Why has Shein become a breakout hit with America’s teens?
Shein, the secretive fast fashion upstart from China, isn’t exactly environmentally sustainable or transparent but it’s crushing it with American teens.
Among the signs of traction:
- An Earnest Research report from June showed Shein had become the largest fast fashion retailer in the U.S., comprising 28 percent sales, surpassing H&M (20 percent), and Zara (11 percent). At the beginning of 2020, Shein made up seven percent of U.S. fast fashion sales.
- In May, Shein surpassed Amazon.com as the leading downloaded shopping app in the U.S., according to App Annie and SensorTower.
Shein’s success is attributed to its low prices (e.g., $5 crop tops, $15 dresses), newness (1,000 new items dropped daily) and army of influencers (21.1 million Instagram followers).
From an outreach standpoint, Shein has figured out how to make its deals go viral on TikTok and other social platforms. An article in The Goods by Vox stated, “It has cemented its reputation among regular people, particularly Gen Z shoppers, who promote the brand through unsponsored clothing hauls and outfit posts on social media.”
Shein’s deals are made possible via its supply chain that delivers endless fashion options at eye-popping prices. Little is known about Shein’s supply chain, however, because the company keeps a low profile.
A Wall Street Journal profile relied on interviews with third-party suppliers to determine that Shein sources from upwards of 5,000 factories in China, mostly in the southern province of Guangdong, to churn out small batches of 100 to 500 fashion items.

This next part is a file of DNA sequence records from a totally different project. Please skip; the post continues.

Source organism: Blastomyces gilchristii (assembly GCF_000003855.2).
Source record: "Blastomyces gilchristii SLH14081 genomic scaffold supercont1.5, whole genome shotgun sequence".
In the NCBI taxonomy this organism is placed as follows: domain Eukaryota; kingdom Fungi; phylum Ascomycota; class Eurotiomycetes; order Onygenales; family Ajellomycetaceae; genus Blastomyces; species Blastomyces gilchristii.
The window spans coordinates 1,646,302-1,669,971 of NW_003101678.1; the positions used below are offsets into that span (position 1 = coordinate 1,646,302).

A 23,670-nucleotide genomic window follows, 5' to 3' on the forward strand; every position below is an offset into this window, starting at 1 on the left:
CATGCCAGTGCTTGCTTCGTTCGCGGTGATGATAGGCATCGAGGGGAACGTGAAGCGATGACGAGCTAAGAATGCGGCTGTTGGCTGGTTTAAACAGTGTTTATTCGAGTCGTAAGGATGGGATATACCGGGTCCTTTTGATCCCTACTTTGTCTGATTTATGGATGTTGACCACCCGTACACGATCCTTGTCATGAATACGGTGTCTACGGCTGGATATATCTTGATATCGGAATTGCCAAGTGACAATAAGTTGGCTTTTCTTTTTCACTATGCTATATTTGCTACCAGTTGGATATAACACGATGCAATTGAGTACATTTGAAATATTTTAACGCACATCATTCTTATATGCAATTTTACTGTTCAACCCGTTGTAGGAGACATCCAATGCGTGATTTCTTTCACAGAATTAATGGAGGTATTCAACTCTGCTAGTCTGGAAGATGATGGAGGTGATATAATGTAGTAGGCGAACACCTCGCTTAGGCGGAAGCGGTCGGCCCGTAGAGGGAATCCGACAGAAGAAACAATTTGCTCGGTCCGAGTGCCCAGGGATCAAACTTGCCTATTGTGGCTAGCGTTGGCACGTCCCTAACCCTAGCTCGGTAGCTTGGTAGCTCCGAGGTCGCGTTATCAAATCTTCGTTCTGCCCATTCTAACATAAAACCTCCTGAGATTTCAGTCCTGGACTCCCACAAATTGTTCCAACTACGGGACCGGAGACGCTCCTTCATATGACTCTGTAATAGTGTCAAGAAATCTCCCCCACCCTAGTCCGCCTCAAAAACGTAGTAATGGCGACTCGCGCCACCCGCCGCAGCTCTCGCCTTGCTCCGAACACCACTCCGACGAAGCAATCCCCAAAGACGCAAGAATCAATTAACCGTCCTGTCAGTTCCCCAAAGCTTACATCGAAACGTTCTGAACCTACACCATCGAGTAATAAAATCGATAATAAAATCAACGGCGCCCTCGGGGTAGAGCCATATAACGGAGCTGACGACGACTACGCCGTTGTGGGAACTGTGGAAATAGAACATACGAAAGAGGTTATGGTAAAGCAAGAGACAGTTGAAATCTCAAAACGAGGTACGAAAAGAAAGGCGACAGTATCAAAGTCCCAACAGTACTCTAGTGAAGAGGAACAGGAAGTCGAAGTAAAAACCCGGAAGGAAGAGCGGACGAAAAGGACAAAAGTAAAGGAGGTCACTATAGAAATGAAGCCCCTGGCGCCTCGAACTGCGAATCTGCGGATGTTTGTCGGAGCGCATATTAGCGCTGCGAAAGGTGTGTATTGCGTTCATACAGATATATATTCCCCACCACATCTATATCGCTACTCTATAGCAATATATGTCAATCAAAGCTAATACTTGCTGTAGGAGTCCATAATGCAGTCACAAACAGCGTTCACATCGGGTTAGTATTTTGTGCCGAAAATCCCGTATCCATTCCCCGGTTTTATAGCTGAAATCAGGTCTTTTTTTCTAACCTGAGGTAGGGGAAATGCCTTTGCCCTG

A TechCrunch article stated online technologies further enables Shein to tailor products to local tastes. The articles noted, “The strategy is not unlike TikTok matching content creators with users by using algorithms to understand their habits in real-time.”
Shein has been called out over photos that don’t match images on the app and over product quality and has been accused of copyright infringement and use of child labor. The Journal article concluded that questionable practices as well as sustainability concerns are so far being downplayed by young customers.
Katrina Gagliano, a 29-year-old Shein fan, told the paper, “All that stuff kind of falls to the wayside because you just get so much for your money.”
- Shein Now Leads Fast Fashion – Earnest Research
- How Shein Became the Chinese Apparel Maker American Teens Love – The Wall Street Journal
- Shein is the future of fast fashion. Is that a good thing? – Vox
- Shein overtakes Amazon as top shopping app on US app stores – TechCrunch
- Has Shein reinvented teen e-tailing? – RetailWire
- Taking Stock With Teens – Piper Sandler
- Generation Z Is Willing To Pay More For Eco-Friendly Products – Advertising Age
DISCUSSION QUESTIONS: Why haven’t lack of transparency nor its sustainability challenges been much of a hurdle for Shein? Has the Chinese company created a retail model for long-term success in the U.S.?